Library / All Maps of Parameter Estimates Are Misleading


Andrew Gelman, Phillip N Price “All maps of parameter estimates are misleading” (1999) // Statistics in Medicine. Publisher: Wiley. Vol. 18. No 23. Pp. 3221–3234. DOI: 10.1002/(sici)1097-0258(19991215)18:23<3221::aid-sim312>;2-m


  title = {All maps of parameter estimates are misleading},
  volume = {18},
  issn = {1097-0258},
  url = {<3221::aid-sim312>;2-m},
  doi = {10.1002/(sici)1097-0258(19991215)18:23<3221::aid-sim312>;2-m},
  number = {23},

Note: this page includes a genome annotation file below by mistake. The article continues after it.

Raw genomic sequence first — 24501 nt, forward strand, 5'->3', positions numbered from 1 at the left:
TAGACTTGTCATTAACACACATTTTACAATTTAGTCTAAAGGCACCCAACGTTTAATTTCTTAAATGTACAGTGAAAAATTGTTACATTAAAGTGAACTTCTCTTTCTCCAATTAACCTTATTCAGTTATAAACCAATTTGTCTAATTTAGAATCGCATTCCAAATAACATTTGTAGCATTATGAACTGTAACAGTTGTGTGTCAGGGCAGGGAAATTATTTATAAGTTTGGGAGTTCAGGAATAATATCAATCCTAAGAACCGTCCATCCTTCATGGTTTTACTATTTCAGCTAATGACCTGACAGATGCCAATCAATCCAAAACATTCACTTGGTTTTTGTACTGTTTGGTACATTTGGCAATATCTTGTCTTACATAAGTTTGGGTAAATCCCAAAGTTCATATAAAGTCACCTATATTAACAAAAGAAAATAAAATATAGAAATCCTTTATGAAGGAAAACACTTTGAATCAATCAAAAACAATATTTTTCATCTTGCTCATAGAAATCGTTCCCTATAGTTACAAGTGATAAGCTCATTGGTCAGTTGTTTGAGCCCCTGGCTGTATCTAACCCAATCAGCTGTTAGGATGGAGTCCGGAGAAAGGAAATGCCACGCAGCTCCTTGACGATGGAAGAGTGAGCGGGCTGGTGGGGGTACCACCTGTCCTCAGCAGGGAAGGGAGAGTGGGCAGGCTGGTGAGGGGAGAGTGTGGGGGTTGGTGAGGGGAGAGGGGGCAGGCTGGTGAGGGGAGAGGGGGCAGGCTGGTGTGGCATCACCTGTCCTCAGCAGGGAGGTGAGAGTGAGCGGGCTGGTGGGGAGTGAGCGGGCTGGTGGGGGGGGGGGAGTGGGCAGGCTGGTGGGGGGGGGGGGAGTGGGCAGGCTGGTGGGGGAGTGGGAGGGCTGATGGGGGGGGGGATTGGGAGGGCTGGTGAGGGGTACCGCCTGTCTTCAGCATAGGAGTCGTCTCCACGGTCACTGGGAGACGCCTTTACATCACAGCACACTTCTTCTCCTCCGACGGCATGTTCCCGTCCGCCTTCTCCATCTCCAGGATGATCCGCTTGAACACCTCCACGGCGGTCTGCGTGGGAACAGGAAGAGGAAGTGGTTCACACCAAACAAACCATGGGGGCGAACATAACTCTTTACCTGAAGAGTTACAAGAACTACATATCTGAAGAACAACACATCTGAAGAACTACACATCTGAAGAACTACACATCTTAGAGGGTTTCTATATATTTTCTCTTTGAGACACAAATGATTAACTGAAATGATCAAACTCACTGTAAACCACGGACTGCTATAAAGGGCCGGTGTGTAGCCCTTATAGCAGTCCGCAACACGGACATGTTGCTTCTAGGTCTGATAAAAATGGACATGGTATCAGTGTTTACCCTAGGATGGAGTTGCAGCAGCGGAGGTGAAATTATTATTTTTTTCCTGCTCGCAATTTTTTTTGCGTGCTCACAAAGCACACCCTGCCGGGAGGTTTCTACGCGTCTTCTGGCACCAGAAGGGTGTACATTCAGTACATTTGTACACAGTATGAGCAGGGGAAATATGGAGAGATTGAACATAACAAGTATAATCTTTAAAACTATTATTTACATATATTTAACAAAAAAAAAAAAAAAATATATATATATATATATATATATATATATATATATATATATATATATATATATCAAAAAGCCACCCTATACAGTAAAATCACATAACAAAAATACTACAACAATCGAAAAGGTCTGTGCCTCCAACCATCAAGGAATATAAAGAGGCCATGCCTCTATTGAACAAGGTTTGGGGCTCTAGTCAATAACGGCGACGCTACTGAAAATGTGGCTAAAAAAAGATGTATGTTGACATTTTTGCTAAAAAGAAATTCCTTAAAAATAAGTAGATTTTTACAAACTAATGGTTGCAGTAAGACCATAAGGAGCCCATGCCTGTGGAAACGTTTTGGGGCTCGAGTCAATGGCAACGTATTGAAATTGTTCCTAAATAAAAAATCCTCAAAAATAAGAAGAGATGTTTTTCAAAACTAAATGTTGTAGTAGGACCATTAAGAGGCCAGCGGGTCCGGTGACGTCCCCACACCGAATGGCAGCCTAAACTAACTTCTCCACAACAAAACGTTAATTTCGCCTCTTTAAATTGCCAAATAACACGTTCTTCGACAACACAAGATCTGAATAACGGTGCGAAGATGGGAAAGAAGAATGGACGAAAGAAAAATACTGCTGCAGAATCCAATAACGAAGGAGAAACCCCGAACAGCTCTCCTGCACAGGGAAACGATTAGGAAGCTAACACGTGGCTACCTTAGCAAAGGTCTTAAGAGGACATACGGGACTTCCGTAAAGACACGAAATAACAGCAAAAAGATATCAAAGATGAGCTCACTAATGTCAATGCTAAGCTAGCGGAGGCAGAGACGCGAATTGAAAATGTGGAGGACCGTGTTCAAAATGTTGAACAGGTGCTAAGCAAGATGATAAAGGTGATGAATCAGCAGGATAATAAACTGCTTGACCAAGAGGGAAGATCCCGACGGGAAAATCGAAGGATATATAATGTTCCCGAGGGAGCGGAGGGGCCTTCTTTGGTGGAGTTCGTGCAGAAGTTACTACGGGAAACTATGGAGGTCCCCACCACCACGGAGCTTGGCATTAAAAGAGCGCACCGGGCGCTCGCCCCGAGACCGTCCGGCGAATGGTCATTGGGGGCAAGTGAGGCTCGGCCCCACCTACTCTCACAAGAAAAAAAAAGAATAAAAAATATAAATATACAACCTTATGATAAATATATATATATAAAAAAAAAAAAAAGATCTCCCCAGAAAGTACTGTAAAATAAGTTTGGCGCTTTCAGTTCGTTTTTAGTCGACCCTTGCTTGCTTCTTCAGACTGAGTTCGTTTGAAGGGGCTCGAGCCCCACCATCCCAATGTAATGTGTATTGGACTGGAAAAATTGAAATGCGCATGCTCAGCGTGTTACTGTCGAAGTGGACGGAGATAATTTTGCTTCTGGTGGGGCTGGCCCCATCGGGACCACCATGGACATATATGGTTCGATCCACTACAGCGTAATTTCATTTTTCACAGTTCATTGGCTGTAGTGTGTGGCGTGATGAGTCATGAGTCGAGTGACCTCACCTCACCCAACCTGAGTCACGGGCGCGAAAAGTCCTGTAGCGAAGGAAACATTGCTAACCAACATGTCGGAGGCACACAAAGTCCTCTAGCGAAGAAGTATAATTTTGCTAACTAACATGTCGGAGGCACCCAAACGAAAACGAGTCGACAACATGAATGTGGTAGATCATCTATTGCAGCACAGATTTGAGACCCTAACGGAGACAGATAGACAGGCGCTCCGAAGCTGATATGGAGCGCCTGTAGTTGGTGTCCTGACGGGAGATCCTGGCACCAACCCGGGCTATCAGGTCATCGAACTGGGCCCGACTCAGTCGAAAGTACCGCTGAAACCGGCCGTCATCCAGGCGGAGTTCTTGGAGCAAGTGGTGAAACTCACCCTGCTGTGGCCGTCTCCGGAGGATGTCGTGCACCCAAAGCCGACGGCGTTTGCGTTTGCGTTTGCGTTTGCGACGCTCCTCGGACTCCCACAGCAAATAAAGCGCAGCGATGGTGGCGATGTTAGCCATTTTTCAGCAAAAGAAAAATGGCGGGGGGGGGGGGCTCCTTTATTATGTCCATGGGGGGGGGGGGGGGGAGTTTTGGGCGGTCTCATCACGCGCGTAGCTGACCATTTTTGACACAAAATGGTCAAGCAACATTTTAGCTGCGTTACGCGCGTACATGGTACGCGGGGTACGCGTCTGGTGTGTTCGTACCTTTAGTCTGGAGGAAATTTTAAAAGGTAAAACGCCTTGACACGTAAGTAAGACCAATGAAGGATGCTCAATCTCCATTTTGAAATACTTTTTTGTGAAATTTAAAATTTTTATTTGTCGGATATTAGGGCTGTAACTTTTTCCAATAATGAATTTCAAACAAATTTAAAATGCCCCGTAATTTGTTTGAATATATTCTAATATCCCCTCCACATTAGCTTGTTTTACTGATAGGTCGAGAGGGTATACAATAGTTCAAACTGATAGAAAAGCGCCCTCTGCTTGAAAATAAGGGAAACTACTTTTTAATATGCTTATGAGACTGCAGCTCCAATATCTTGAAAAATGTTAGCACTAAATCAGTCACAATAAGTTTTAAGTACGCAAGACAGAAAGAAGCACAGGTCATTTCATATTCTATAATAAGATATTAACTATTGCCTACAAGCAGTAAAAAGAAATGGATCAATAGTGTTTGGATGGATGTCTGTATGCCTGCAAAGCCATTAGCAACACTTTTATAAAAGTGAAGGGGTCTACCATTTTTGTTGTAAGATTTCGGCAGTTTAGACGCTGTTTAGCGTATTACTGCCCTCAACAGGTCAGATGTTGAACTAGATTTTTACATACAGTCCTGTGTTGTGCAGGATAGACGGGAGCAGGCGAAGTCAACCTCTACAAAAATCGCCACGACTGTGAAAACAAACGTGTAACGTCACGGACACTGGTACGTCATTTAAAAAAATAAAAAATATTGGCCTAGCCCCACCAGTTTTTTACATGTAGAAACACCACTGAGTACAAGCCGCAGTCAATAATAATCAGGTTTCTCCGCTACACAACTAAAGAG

journal = {Statistics in Medicine},
  publisher = {Wiley},
  author = {Gelman, Andrew and Price, Phillip N},
  year = {1999},
  month = {dec},
  pages = {3221–3234}

Quotes (1)

Challenges and Pitfalls in Spatial Data Mapping

Mapping raw data can lead to spurious spatial features. For example, regions can appear highly variable because of small sample sizes in spatial sub-units (as in the radon example) or small populations (as in the cancer example), and these apparently variable regions contain a disproportionate number of very high (or low) observed parameter values. Mapping posterior means leads to the reverse problems: areas that appear too uniform because of small sample sizes or populations.

Page 3232